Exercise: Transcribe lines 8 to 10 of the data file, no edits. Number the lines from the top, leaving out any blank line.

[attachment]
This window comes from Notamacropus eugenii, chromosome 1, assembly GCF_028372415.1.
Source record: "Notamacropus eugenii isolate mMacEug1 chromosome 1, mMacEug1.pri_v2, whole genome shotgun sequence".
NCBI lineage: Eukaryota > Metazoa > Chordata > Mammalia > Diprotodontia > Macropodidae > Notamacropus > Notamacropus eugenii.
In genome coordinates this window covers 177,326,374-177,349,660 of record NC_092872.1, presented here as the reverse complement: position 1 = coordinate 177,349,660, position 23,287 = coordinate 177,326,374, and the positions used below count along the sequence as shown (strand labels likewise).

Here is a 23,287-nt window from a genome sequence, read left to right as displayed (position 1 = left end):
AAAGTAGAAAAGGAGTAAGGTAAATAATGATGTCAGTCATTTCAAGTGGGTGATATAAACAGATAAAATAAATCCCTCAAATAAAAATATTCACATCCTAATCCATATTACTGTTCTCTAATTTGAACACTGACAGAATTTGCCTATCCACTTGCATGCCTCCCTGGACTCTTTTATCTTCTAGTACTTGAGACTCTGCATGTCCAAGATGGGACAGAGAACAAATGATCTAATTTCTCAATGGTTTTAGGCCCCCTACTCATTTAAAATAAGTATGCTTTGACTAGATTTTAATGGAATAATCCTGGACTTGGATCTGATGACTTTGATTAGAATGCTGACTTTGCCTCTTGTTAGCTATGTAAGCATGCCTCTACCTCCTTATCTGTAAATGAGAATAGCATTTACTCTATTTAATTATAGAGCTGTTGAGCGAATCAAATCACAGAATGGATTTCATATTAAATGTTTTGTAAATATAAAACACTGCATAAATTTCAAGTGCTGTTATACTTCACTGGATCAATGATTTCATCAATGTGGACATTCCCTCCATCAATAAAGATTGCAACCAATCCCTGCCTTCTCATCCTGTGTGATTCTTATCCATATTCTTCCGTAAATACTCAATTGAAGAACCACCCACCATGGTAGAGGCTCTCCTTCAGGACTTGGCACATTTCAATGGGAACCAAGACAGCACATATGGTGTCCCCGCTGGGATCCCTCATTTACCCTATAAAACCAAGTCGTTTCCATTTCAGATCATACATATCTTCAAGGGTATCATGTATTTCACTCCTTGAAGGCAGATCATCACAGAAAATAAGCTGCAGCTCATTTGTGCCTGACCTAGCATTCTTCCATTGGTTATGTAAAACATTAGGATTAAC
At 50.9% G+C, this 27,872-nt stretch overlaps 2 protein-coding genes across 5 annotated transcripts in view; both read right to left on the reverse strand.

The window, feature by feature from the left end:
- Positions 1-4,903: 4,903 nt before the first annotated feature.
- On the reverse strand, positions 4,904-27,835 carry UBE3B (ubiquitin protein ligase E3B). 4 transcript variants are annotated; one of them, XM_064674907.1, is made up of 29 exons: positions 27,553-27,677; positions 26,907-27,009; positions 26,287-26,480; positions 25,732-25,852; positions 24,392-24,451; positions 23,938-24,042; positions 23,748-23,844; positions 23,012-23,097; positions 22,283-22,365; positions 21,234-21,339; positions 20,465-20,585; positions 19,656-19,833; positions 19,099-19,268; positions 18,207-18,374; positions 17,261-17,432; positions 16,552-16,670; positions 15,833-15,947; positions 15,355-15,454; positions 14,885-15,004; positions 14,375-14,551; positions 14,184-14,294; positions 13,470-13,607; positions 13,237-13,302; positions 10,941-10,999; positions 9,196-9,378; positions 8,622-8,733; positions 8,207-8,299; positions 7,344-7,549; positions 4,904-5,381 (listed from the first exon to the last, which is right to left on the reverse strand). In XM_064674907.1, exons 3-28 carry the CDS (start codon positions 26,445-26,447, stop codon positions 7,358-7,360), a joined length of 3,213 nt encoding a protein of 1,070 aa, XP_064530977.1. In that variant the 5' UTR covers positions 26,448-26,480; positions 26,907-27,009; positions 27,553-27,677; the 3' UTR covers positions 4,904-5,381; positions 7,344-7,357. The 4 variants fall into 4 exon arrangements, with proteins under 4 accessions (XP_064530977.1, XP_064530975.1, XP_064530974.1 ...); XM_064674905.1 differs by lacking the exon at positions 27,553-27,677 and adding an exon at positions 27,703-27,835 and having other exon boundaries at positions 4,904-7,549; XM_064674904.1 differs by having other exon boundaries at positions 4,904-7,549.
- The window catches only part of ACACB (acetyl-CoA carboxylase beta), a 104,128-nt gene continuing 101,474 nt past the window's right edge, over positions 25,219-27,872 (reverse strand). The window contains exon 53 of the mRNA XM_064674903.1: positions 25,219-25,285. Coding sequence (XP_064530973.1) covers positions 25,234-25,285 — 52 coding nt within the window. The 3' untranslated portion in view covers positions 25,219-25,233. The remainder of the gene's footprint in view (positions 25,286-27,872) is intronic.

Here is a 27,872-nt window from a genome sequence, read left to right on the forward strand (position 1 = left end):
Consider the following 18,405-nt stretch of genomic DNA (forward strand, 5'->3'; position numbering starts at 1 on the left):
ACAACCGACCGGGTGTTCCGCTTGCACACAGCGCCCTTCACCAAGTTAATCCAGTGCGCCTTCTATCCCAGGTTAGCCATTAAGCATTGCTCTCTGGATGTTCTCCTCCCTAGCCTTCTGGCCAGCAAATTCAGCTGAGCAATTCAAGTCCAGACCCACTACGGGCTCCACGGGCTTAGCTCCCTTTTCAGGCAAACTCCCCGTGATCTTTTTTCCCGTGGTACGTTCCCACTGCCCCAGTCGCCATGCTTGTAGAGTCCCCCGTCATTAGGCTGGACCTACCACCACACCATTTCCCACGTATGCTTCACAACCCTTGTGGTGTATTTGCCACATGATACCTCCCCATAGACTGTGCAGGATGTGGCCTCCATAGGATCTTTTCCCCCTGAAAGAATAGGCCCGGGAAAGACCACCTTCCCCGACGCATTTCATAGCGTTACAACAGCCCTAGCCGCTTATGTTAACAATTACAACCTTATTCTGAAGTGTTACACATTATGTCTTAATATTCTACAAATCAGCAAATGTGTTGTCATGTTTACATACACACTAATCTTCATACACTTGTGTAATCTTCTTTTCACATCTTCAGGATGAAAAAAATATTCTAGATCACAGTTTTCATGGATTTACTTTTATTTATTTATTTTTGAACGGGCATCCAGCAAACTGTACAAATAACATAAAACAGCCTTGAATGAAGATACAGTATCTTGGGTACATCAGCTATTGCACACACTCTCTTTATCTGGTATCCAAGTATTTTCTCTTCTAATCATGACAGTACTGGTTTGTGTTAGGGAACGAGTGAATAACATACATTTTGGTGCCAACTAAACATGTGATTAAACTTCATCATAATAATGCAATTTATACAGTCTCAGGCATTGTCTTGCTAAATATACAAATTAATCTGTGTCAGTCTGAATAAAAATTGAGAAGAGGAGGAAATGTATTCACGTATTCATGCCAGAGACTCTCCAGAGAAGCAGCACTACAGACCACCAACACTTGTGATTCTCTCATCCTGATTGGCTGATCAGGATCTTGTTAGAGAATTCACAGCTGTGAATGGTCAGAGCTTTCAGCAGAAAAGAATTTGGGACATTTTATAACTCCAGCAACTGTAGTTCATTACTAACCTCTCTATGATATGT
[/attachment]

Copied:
The window, feature by feature from the left end:
- Positions 1-4,903: 4,903 nt before the first annotated feature.
- On the reverse strand, positions 4,904-27,835 carry UBE3B (ubiquitin protein ligase E3B). 4 transcript variants are annotated; one of them, XM_064674907.1, is made up of 29 exons: positions 27,553-27,677; positions 26,907-27,009; positions 26,287-26,480; positions 25,732-25,852; positions 24,392-24,451; positions 23,938-24,042; positions 23,748-23,844; positions 23,012-23,097; positions 22,283-22,365; positions 21,234-21,339; positions 20,465-20,585; positions 19,656-19,833; positions 19,099-19,268; positions 18,207-18,374; positions 17,261-17,432; positions 16,552-16,670; positions 15,833-15,947; positions 15,355-15,454; positions 14,885-15,004; positions 14,375-14,551; positions 14,184-14,294; positions 13,470-13,607; positions 13,237-13,302; positions 10,941-10,999; positions 9,196-9,378; positions 8,622-8,733; positions 8,207-8,299; positions 7,344-7,549; positions 4,904-5,381 (listed from the first exon to the last, which is right to left on the reverse strand). In XM_064674907.1, exons 3-28 carry the CDS (start codon positions 26,445-26,447, stop codon positions 7,358-7,360), a joined length of 3,213 nt encoding a protein of 1,070 aa, XP_064530977.1. In that variant the 5' UTR covers positions 26,448-26,480; positions 26,907-27,009; positions 27,553-27,677; the 3' UTR covers positions 4,904-5,381; positions 7,344-7,357. The 4 variants fall into 4 exon arrangements, with proteins under 4 accessions (XP_064530977.1, XP_064530975.1, XP_064530974.1 ...); XM_064674905.1 differs by lacking the exon at positions 27,553-27,677 and adding an exon at positions 27,703-27,835 and having other exon boundaries at positions 4,904-7,549; XM_064674904.1 differs by having other exon boundaries at positions 4,904-7,549.